Suddenly, it was Rodney Crowell this, and Rodney Crowell that. He was in print, he was on TV, he was on the radio every time you punched a button.
Success should have been sweet. Predictably, perhaps, it wasn’t.
“I was too busy trying to keep up, to do what was coming as a result of it,” Crowell says. “It really brought in a tough time for me, actually. That was when that marriage started to go down the drain.”
Says Susanna Clark: “When he got hot, he was physically unavailable, but it seemed like psychologically he needed you more.”
The fall of ’89 brought Keys to the Highway, which should have been a blockbuster followup. “Well, I got a little more miserable,” Crowell reflects. “After I did Diamonds & Dirt, I really wanted to break out. I kind of like what I tried to do with Keys to theHighway, but that to me was just a little too much a following … I think that record was more trying to stay in the marketplace than Diamonds & Dirt was. I thinkDiamonds & Dirt was just making a record because I felt like it. And then after I made it, I kind of had to do a followup. And I’m not too good at followups. And I wasn’t too happy about where I was.”
Again, Tony Brown co–produced. “With Keys to the Highway, he and Rosanne had just started going through some problems,” he remembers. “And face it, if you go through any artist’s career, in any genre, and you see a little cycle of where there’s a dip, nine times out of 10 there’s something in their lives that’s personal that’s interfering.
“His father passed away. A lot of things happened. I remember when we were in the studio and had just finished recording ‘Things I Wished I’d Said,’ he just broke down in front of the entire band. It was a really emotional moment.”
“Things I Wish I’d Said,” written as a tribute to J.W., barely charted at all. “Many a Long & Lonesome Highway,” with poignant lyrics about his father’s passing, went to No. 3. The sprightly “If Looks Could Kill” reached No. 6.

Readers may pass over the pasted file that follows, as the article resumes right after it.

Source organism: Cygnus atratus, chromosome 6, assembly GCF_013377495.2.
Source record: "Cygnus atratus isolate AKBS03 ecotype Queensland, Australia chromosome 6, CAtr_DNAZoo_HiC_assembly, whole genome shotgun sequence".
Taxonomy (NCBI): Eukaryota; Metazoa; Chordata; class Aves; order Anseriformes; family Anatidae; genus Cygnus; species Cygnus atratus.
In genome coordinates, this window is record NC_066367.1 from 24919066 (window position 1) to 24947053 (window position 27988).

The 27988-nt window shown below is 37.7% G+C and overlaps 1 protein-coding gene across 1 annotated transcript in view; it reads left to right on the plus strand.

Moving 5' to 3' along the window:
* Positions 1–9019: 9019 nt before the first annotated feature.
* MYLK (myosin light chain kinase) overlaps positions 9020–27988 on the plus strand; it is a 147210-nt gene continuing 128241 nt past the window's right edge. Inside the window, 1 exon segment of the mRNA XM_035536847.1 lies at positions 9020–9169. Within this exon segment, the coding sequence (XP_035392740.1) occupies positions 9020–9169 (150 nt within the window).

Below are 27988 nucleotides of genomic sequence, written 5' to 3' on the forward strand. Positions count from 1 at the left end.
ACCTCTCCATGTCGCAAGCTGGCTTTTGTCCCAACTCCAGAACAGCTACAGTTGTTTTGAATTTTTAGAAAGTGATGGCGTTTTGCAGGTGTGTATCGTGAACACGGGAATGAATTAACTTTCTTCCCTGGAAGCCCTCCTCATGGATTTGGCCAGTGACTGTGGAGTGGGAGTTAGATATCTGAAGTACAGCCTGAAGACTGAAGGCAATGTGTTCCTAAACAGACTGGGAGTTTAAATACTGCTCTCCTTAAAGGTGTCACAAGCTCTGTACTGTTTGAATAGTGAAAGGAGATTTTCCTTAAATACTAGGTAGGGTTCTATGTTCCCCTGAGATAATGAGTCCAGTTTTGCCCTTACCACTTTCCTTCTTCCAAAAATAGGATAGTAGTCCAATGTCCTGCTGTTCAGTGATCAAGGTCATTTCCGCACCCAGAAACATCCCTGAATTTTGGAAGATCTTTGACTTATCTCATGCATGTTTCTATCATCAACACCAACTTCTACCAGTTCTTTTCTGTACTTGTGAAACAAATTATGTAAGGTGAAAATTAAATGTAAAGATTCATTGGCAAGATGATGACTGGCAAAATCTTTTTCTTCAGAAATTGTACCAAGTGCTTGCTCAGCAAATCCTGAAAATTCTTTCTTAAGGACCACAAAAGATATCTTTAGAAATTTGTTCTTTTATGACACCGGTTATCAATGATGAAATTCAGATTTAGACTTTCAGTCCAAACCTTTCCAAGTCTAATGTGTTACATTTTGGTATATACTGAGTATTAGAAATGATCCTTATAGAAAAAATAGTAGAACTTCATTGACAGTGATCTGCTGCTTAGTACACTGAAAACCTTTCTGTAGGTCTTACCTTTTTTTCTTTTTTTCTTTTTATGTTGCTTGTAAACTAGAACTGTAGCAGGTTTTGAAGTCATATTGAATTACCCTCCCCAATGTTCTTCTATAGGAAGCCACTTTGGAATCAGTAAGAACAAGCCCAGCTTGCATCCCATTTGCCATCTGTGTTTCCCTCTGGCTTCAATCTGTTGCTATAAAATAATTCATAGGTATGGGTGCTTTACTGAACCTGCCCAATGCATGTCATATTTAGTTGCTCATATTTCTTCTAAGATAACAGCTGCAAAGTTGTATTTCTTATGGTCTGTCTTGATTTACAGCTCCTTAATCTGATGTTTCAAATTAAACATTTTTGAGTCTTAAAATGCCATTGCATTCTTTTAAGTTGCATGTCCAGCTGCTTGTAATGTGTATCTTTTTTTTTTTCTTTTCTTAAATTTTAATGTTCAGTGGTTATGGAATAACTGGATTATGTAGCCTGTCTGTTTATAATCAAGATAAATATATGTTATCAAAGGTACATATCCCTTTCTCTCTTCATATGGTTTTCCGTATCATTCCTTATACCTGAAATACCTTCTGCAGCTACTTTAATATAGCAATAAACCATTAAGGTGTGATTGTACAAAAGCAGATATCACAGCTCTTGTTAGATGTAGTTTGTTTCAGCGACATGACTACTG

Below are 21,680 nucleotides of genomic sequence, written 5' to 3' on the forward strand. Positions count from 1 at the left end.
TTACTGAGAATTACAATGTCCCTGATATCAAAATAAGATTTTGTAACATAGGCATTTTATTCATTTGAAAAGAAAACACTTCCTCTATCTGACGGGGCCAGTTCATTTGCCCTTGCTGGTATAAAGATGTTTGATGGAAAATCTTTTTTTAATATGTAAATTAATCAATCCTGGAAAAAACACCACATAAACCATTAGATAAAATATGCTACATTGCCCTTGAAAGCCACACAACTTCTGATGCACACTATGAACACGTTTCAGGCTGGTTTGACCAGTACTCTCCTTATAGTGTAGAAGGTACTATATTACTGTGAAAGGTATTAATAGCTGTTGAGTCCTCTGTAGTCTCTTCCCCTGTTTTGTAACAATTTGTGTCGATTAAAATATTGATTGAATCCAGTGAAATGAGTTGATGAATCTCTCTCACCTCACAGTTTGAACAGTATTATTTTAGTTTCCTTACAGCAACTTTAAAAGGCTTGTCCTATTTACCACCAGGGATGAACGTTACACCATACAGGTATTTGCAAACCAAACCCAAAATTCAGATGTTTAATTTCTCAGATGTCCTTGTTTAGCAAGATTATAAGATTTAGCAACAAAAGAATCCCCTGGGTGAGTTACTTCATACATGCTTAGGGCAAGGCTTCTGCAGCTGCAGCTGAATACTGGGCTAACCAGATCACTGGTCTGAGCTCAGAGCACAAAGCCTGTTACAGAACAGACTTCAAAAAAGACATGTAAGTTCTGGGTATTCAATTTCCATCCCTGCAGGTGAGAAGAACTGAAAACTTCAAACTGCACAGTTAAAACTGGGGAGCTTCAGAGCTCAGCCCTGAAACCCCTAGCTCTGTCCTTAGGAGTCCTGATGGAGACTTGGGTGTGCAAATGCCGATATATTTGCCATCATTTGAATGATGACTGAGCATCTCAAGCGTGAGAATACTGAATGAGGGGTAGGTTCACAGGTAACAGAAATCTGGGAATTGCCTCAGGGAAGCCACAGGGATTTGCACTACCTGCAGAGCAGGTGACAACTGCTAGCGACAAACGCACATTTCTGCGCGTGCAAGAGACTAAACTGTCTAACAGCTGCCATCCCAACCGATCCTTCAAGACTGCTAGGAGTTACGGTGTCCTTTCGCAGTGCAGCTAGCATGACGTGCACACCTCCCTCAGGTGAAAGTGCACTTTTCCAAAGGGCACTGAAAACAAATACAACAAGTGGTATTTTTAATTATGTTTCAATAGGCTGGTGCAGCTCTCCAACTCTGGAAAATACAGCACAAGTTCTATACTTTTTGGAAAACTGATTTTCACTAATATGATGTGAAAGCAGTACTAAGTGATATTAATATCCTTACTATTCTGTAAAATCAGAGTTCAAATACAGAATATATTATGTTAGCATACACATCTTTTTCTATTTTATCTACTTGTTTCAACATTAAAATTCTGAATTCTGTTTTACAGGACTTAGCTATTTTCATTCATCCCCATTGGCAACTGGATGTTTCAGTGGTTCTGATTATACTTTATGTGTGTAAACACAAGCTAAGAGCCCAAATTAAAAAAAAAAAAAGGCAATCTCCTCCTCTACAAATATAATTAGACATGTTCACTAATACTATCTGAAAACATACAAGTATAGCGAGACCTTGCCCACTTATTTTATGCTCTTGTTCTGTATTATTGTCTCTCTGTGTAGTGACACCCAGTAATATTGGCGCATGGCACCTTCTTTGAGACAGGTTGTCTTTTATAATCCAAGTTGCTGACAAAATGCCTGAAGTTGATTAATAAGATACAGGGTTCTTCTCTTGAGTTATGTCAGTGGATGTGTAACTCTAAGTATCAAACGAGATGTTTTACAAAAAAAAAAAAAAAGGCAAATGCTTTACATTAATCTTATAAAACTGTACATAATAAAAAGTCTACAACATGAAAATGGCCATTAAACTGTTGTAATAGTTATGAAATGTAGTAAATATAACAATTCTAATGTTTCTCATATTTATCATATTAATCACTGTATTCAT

Even the album cover was downbeat; unlike the happy–go–lucky Rodney Crowell who strolled toward the camera on Diamonds & Dirt, the guy on the front of Keys to theHighway looked grim. There wasn’t a single picture of his million–dollar smile anywhere on the package.
Things carried on, for all intents and purposes, like nothing had changed. Daughter Carrie was born in 1989; Rosanne, who preferred not to tour, stayed home in Nashville while Rodney worked the road with his Dixie Pearls Band, virtually for two years straight, massaging his newfound celebrity. “That just didn’t sit well at home,” says Rodney. “It wasn’t a good time.
“I had all those No. 1 records in a row, and two of them from Keys to the Highwaywere Top Five, and boy, it just didn’t do anything for me. I was actually more miserable. That was the most miserable time in my life.
“Rosanne’s perspective on this would be her own, and I wouldn’t project … I always felt that I was more supportive of her than she was of me. If you ask her, in fairness, she might say ‘No, I was more supportive of him.’ But I stayed.”
Rosanne moved out of the Nashville house in 1990. She went to Connecticut, and then to New York City, where she’s lived since her divorce from Rodney became official in mid–1991.
From Rosanne’s 1990 album Interiors: “Maybe our lives will never be the same/But we can face tomorrow if we can just get through today/I’m holding back the tears while you’re pushing me away/But on the surface everything’s OK.”
Rodney wrote this: “I feel the same as you/I don’t know what we’re gonna do/We have got to be who we are/So we can’t let it go too far … Maybe next time out we’ll be ourselves …”
When Roseanne wrote: “I wonder where you are/Do I exist for you?/If that pain that never quits/Ever gets you too?” her husband finished the song: “I see my past just like a mask I wore/I hardly know how to be myself anymore.”